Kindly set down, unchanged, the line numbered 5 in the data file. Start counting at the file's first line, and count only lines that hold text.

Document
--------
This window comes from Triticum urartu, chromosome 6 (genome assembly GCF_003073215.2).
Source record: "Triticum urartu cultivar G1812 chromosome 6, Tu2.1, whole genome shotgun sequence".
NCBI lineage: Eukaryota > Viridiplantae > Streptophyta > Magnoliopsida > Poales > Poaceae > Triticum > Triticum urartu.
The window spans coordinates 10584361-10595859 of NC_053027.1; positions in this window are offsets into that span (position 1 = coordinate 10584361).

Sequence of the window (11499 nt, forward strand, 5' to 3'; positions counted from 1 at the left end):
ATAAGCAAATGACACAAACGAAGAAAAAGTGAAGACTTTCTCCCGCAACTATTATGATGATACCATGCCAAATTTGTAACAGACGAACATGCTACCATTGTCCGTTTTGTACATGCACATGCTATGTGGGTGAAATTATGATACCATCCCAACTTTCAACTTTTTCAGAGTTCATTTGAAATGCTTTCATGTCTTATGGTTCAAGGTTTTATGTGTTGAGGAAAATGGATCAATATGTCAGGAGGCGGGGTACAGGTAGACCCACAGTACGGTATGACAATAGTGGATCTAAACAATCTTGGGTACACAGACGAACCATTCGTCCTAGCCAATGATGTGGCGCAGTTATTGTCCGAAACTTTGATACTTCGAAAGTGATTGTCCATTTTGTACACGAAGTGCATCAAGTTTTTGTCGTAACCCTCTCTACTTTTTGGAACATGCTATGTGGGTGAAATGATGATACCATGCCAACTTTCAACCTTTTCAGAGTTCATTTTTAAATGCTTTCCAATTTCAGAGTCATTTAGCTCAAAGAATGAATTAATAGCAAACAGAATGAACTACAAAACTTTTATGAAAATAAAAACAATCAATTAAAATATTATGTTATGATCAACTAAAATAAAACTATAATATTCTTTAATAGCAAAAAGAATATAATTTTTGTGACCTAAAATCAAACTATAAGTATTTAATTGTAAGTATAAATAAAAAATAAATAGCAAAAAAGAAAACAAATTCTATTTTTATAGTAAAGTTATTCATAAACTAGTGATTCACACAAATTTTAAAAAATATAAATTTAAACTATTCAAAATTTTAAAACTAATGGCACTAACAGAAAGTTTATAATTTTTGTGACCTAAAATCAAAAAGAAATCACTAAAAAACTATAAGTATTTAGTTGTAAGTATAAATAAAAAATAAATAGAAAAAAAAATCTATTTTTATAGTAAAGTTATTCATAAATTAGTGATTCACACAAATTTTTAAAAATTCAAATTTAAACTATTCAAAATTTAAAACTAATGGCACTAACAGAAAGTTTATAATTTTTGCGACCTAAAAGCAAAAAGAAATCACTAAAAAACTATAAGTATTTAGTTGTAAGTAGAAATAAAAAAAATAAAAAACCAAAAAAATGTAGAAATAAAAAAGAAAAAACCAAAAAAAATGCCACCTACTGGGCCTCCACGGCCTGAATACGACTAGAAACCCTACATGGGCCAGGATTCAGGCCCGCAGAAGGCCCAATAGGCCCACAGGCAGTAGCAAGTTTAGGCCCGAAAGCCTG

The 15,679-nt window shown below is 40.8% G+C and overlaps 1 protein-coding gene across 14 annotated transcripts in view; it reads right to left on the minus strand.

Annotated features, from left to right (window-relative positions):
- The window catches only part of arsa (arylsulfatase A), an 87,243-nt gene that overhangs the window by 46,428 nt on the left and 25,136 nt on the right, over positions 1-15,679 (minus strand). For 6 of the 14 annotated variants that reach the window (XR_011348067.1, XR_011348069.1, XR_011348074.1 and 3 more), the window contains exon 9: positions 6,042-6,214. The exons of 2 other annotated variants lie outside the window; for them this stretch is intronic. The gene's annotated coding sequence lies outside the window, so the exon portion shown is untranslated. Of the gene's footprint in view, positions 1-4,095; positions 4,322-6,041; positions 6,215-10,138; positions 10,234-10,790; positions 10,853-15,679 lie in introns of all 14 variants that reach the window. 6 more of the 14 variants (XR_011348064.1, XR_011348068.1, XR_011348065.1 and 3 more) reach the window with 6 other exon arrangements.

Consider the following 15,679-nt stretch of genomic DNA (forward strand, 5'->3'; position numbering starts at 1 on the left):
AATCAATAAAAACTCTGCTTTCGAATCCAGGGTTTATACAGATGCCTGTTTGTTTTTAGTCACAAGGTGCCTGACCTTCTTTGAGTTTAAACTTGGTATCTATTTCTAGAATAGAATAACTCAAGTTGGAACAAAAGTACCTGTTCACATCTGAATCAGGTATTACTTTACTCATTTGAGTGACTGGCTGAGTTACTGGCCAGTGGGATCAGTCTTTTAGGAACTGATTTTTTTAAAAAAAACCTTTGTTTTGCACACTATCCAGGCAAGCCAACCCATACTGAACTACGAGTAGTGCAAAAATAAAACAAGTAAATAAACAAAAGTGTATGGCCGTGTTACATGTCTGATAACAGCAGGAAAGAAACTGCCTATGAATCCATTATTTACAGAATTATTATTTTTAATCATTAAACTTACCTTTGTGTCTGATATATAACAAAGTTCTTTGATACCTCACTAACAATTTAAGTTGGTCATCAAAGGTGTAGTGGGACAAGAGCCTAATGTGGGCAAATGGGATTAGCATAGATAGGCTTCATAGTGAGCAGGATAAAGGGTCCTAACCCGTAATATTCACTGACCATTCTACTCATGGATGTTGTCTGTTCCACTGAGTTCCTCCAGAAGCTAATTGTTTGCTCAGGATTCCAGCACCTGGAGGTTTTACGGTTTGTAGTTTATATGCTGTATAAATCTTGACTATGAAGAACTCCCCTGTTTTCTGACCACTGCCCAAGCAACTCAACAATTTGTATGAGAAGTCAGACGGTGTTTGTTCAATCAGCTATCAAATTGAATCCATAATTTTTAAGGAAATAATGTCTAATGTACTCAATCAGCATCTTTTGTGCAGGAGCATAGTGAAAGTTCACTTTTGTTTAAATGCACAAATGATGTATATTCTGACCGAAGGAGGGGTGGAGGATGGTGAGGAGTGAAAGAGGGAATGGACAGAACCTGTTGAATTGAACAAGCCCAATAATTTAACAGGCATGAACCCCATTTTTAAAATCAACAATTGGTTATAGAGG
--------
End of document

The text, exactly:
Sequence of the window (11499 nt, forward strand, 5' to 3'; positions counted from 1 at the left end):